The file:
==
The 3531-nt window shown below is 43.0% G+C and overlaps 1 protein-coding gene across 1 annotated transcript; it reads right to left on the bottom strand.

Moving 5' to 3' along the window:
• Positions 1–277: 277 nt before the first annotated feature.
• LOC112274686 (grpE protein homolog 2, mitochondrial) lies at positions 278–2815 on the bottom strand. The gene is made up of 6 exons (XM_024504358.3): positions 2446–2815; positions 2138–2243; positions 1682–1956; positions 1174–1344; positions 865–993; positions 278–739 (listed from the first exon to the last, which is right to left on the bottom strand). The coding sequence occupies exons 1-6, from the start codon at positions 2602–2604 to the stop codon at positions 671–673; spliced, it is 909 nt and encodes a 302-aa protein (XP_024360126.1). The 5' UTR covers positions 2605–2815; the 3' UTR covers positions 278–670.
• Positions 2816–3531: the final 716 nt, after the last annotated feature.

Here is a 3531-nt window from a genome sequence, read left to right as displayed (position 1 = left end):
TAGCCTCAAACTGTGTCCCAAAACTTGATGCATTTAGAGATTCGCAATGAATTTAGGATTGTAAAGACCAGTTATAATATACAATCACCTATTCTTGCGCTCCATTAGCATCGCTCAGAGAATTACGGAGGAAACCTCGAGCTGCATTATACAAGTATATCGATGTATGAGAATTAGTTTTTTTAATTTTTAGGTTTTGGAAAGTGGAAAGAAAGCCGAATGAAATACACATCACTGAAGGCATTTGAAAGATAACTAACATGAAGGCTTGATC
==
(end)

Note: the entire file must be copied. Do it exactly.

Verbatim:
The 3531-nt window shown below is 43.0% G+C and overlaps 1 protein-coding gene across 1 annotated transcript; it reads right to left on the bottom strand.

Moving 5' to 3' along the window:
• Positions 1–277: 277 nt before the first annotated feature.
• LOC112274686 (grpE protein homolog 2, mitochondrial) lies at positions 278–2815 on the bottom strand. The gene is made up of 6 exons (XM_024504358.3): positions 2446–2815; positions 2138–2243; positions 1682–1956; positions 1174–1344; positions 865–993; positions 278–739 (listed from the first exon to the last, which is right to left on the bottom strand). The coding sequence occupies exons 1-6, from the start codon at positions 2602–2604 to the stop codon at positions 671–673; spliced, it is 909 nt and encodes a 302-aa protein (XP_024360126.1). The 5' UTR covers positions 2605–2815; the 3' UTR covers positions 278–670.
• Positions 2816–3531: the final 716 nt, after the last annotated feature.

Here is a 3531-nt window from a genome sequence, read left to right as displayed (position 1 = left end):
TAGCCTCAAACTGTGTCCCAAAACTTGATGCATTTAGAGATTCGCAATGAATTTAGGATTGTAAAGACCAGTTATAATATACAATCACCTATTCTTGCGCTCCATTAGCATCGCTCAGAGAATTACGGAGGAAACCTCGAGCTGCATTATACAAGTATATCGATGTATGAGAATTAGTTTTTTTAATTTTTAGGTTTTGGAAAGTGGAAAGAAAGCCGAATGAAATACACATCACTGAAGGCATTTGAAAGATAACTAACATGAAGGCTTGATC